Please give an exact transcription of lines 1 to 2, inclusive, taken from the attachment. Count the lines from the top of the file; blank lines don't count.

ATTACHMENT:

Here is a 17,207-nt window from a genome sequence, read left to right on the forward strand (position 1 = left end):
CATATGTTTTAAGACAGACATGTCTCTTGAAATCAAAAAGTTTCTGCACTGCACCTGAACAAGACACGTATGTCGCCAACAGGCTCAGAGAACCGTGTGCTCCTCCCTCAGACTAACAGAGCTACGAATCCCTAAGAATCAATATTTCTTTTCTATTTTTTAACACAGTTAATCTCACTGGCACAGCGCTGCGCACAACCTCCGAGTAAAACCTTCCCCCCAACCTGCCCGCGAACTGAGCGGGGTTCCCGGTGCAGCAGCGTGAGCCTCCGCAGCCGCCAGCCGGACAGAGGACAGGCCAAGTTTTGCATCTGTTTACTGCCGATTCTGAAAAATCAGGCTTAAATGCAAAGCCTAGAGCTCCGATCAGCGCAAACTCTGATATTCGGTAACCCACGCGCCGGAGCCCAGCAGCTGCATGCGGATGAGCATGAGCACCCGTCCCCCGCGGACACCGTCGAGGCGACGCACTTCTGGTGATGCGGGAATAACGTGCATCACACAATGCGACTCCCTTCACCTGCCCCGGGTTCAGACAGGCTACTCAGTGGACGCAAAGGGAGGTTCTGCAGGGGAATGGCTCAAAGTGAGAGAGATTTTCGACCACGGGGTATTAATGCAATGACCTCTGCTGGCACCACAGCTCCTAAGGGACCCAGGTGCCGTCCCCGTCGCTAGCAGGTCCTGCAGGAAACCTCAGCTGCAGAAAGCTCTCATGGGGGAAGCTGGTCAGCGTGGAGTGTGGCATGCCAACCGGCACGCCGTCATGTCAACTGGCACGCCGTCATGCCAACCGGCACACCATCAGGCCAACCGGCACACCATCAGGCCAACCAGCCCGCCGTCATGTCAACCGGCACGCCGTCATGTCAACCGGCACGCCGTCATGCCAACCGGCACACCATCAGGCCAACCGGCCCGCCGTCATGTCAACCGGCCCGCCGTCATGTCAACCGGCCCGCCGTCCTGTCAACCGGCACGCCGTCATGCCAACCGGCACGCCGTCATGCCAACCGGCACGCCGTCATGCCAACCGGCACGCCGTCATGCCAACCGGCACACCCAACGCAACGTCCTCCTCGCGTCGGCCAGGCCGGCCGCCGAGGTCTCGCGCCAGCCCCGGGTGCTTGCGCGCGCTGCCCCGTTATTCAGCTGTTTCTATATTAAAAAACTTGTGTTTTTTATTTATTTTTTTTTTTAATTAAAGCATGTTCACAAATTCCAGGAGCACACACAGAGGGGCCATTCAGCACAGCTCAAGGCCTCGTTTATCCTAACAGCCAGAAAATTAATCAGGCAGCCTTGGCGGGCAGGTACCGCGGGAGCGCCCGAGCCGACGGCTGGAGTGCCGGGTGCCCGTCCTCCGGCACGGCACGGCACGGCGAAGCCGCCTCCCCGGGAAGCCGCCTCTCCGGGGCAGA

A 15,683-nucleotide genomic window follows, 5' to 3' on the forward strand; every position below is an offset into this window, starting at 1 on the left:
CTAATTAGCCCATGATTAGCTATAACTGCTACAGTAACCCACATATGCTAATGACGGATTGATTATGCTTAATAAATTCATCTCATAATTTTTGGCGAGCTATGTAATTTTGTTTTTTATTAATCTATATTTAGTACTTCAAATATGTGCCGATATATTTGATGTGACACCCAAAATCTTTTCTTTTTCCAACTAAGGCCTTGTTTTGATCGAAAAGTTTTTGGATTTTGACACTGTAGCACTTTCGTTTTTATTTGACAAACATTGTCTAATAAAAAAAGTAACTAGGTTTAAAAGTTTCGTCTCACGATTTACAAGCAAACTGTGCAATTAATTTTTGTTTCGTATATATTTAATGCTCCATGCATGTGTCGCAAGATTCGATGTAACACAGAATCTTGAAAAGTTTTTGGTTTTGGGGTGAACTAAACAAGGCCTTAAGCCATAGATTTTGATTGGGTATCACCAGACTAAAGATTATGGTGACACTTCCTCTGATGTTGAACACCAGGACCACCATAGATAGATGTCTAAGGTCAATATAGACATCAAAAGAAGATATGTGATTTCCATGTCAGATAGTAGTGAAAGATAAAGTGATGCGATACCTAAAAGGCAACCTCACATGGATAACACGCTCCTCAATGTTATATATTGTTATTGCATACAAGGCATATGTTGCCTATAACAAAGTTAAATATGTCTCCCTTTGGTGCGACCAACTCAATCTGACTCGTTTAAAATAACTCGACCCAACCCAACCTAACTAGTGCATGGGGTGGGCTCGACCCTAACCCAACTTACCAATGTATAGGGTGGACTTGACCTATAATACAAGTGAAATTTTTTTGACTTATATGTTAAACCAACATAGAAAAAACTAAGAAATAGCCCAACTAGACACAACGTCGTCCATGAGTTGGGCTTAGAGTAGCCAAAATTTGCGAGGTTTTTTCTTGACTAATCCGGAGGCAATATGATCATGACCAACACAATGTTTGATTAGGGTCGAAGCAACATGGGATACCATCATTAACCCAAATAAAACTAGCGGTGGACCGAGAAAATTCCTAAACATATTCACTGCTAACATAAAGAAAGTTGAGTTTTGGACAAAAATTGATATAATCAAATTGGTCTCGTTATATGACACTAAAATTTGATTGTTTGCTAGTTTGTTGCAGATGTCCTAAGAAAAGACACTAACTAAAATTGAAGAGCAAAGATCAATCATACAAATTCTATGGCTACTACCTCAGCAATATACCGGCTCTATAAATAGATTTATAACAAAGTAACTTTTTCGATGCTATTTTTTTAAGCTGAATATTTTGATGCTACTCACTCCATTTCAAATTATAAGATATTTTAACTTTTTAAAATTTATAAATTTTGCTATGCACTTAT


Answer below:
Here is a 17,207-nt window from a genome sequence, read left to right on the forward strand (position 1 = left end):
CATATGTTTTAAGACAGACATGTCTCTTGAAATCAAAAAGTTTCTGCACTGCACCTGAACAAGACACGTATGTCGCCAACAGGCTCAGAGAACCGTGTGCTCCTCCCTCAGACTAACAGAGCTACGAATCCCTAAGAATCAATATTTCTTTTCTATTTTTTAACACAGTTAATCTCACTGGCACAGCGCTGCGCACAACCTCCGAGTAAAACCTTCCCCCCAACCTGCCCGCGAACTGAGCGGGGTTCCCGGTGCAGCAGCGTGAGCCTCCGCAGCCGCCAGCCGGACAGAGGACAGGCCAAGTTTTGCATCTGTTTACTGCCGATTCTGAAAAATCAGGCTTAAATGCAAAGCCTAGAGCTCCGATCAGCGCAAACTCTGATATTCGGTAACCCACGCGCCGGAGCCCAGCAGCTGCATGCGGATGAGCATGAGCACCCGTCCCCCGCGGACACCGTCGAGGCGACGCACTTCTGGTGATGCGGGAATAACGTGCATCACACAATGCGACTCCCTTCACCTGCCCCGGGTTCAGACAGGCTACTCAGTGGACGCAAAGGGAGGTTCTGCAGGGGAATGGCTCAAAGTGAGAGAGATTTTCGACCACGGGGTATTAATGCAATGACCTCTGCTGGCACCACAGCTCCTAAGGGACCCAGGTGCCGTCCCCGTCGCTAGCAGGTCCTGCAGGAAACCTCAGCTGCAGAAAGCTCTCATGGGGGAAGCTGGTCAGCGTGGAGTGTGGCATGCCAACCGGCACGCCGTCATGTCAACTGGCACGCCGTCATGCCAACCGGCACACCATCAGGCCAACCGGCACACCATCAGGCCAACCAGCCCGCCGTCATGTCAACCGGCACGCCGTCATGTCAACCGGCACGCCGTCATGCCAACCGGCACACCATCAGGCCAACCGGCCCGCCGTCATGTCAACCGGCCCGCCGTCATGTCAACCGGCCCGCCGTCCTGTCAACCGGCACGCCGTCATGCCAACCGGCACGCCGTCATGCCAACCGGCACGCCGTCATGCCAACCGGCACGCCGTCATGCCAACCGGCACACCCAACGCAACGTCCTCCTCGCGTCGGCCAGGCCGGCCGCCGAGGTCTCGCGCCAGCCCCGGGTGCTTGCGCGCGCTGCCCCGTTATTCAGCTGTTTCTATATTAAAAAACTTGTGTTTTTTATTTATTTTTTTTTTTAATTAAAGCATGTTCACAAATTCCAGGAGCACACACAGAGGGGCCATTCAGCACAGCTCAAGGCCTCGTTTATCCTAACAGCCAGAAAATTAATCAGGCAGCCTTGGCGGGCAGGTACCGCGGGAGCGCCCGAGCCGACGGCTGGAGTGCCGGGTGCCCGTCCTCCGGCACGGCACGGCACGGCGAAGCCGCCTCCCCGGGAAGCCGCCTCTCCGGGGCAGA